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Housekeeping by Marilynne Robinson

Unusually, I was assigned a work of fiction for my study of nonfiction writing.

Set in Fingerbone, a little town in Idaho, this novel is told from the perspective of Ruth, and details her upbringing, along with her younger sister Lucille, by various female relatives. The town of Fingerbone and the surrounding environment, but most especially the lake, play important roles as characters in their own right. Themes overtly include transience and impermanence, and Robinson (who won a Pulitzer for Gilead) employs a subtly shifting narrative voice. A strong sense of place is another obvious feature and focus of this quiet but disquieting novel. Lovely sentence-level language and syntax set atmosphere as well.

I believe I was assigned this book for sense of place, firstly, and for narrative shifting. I was drawn instead to the recurring image and role of water, though, and of that lake in particular. It reminded me of The Chronology of Water and Notes From No Man’s Land for those recurring images that form a theme. I love this kind of imagistic theme, and the way it can provide emotional impact both so subtly and yet so strongly. I’m on the lookout for books that do this kind of work, so keep me in mind.


Rating: 7 mentions of Noah.

The Goddesses by Swan Huntley

This psychological thriller takes a pleasantly average woman to lovely Hawaii, where she is charmed, then devastated.

“We came here to escape.” From the outside, it might look like a dream: moving the family to Hawaii, career advancement, surf and sand for the kids. Nancy and Chuck and their teenaged twin sons, Cam and Jed, set up house in Kona. The boys are “stoked” at the opportunity, but Nancy isn’t. She is furious that Chuck cheated on her back in San Diego, and exasperated with her boring, predictable self. She hopes that Hawaii will be a new beginning. She starts eating healthier, sits in a different bleacher row at the boys’ water polo games, switches the towels around, puts the mugs in the cabinet facing up instead of down. She starts going to morning yoga classes on the beach, and that’s where she meets Ana.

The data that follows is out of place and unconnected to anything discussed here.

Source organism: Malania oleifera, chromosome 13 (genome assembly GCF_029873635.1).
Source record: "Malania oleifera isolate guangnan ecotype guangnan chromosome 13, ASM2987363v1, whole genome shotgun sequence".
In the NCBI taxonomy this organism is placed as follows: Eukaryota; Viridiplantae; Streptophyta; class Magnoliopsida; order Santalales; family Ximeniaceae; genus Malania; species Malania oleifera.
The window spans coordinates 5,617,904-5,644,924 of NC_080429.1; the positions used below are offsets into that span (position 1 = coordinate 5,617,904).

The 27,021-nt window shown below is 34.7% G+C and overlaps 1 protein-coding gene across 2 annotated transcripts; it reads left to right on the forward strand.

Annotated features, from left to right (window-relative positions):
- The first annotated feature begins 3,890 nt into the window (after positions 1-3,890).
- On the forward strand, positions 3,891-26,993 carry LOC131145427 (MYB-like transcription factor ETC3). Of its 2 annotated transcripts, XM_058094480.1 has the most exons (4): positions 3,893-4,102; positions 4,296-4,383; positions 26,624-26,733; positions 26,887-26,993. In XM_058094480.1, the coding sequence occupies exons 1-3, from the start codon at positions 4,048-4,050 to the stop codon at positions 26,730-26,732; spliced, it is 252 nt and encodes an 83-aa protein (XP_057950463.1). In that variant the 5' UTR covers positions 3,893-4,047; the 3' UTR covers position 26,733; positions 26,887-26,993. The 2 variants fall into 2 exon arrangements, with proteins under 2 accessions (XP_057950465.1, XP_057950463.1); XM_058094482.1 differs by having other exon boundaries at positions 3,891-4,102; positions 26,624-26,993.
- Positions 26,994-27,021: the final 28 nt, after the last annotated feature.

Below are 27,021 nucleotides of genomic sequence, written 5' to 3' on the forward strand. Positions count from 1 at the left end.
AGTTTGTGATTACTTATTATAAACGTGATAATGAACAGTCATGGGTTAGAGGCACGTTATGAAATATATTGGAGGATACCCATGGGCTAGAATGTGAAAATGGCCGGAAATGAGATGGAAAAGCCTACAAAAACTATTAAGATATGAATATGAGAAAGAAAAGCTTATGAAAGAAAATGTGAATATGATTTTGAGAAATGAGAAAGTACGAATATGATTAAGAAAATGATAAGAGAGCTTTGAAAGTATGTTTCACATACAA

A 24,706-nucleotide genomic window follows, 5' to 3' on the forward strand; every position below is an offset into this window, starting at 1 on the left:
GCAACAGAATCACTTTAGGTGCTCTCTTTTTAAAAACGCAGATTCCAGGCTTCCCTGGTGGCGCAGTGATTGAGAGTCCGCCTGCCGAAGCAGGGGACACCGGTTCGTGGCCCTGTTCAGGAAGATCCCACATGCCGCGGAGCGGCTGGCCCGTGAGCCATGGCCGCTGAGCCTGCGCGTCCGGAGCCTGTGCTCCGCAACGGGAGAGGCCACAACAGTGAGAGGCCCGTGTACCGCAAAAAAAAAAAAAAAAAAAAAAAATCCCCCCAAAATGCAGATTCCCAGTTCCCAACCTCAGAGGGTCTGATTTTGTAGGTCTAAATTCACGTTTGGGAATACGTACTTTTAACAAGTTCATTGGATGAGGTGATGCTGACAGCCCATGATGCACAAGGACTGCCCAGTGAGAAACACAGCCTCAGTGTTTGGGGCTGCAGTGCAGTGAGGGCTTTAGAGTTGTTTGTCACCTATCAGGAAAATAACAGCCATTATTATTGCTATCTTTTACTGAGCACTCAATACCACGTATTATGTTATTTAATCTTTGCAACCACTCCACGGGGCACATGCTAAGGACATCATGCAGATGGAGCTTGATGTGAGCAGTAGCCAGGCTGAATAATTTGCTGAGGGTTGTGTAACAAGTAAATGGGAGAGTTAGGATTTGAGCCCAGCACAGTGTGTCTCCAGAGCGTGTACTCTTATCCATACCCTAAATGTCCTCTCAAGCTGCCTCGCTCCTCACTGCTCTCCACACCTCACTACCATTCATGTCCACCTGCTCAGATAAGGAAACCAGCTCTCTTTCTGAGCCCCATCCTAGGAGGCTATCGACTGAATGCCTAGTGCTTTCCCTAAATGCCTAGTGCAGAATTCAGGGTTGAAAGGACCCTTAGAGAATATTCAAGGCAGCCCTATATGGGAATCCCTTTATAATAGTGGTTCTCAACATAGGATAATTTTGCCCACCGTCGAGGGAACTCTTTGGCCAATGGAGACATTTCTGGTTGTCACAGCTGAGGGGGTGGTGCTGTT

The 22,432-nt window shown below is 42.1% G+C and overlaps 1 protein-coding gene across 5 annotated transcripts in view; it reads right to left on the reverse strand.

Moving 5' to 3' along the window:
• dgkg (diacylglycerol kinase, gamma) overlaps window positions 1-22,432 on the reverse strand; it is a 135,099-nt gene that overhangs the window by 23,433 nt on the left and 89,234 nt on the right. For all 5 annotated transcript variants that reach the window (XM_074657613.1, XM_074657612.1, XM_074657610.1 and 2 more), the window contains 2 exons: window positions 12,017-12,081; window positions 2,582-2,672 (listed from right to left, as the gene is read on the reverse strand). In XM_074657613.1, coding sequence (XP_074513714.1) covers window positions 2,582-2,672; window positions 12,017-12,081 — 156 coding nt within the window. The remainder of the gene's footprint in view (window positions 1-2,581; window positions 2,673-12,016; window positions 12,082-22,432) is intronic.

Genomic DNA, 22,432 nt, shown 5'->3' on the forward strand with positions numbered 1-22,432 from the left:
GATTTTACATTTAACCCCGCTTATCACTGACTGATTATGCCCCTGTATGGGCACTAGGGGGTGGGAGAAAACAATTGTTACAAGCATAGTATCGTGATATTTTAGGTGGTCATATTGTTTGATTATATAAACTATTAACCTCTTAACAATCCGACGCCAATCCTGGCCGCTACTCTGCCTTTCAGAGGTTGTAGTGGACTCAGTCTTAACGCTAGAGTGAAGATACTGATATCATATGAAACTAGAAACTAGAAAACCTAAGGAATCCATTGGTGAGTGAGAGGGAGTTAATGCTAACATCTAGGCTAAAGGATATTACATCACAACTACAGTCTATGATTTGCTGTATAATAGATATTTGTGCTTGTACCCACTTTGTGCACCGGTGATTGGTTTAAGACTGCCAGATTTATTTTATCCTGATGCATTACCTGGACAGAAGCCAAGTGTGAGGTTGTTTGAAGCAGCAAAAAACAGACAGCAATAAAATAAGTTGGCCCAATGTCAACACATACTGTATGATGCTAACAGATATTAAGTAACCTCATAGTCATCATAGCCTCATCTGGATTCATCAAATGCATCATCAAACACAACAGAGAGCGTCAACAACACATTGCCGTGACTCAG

In The Goddesses, Swan Huntley (We Could Be Beautiful) builds a complete inner world for Nancy. She narrates the story, sharing her feelings and reactions with the reader: her fascination with the beautiful, confident, charismatic Ana; her frustration with bumbling Chuck; her pride in her developing shoulder muscles and newfound strength. Yoga and Kona, the farmer’s market and the freedom of knowing no one, and especially her growing friendship with Ana, make Nancy optimistic about the future and her ability to reinvent herself. Even her marriage with Chuck sees some healthy rejuvenation. But the Nancy relating this story has the wisdom of hindsight, and can’t help but sneak in the odd, sinister comment about what that future holds.

Ana helps Nancy trade in her minivan for a BMW convertible. They spend their days lolling in Ana’s Jacuzzi, at her little pink house on the beach. Nancy–or Nan, as Ana calls her, the same three letters forming both names–starts to stay out some evenings, leaving her husband and sons to prepare their own dinners, because her new friend needs her. The reader, prodded by the warning tone in Nancy’s narrative voice, can’t tell what’s coming, only that “Nan” is a bit too easily taken in, Ana a bit too needy.

The Goddesses is a novel of lush green foliage, brightly colored hibiscus, new beginnings and old mistakes: hope and betrayal twined together. Huntley’s prose is clipped, declarative: “Our cars arrived. We’d had them shipped.” Her characters are adequately developed, her setting evocative, but it is the stealthily twisting plot that makes this novel sparkle. She offers an earnest, likable protagonist in Nancy, then plunges her into psychological challenges she never saw coming. Even in paradise, beautiful exteriors are not necessarily to be trusted.


This review originally ran in the June 16, 2017 issue of Shelf Awareness for the Book Trade. To subscribe, click here.


Rating: 7 Buddhas.

Flesh and Bone and Water by Luiza Sauma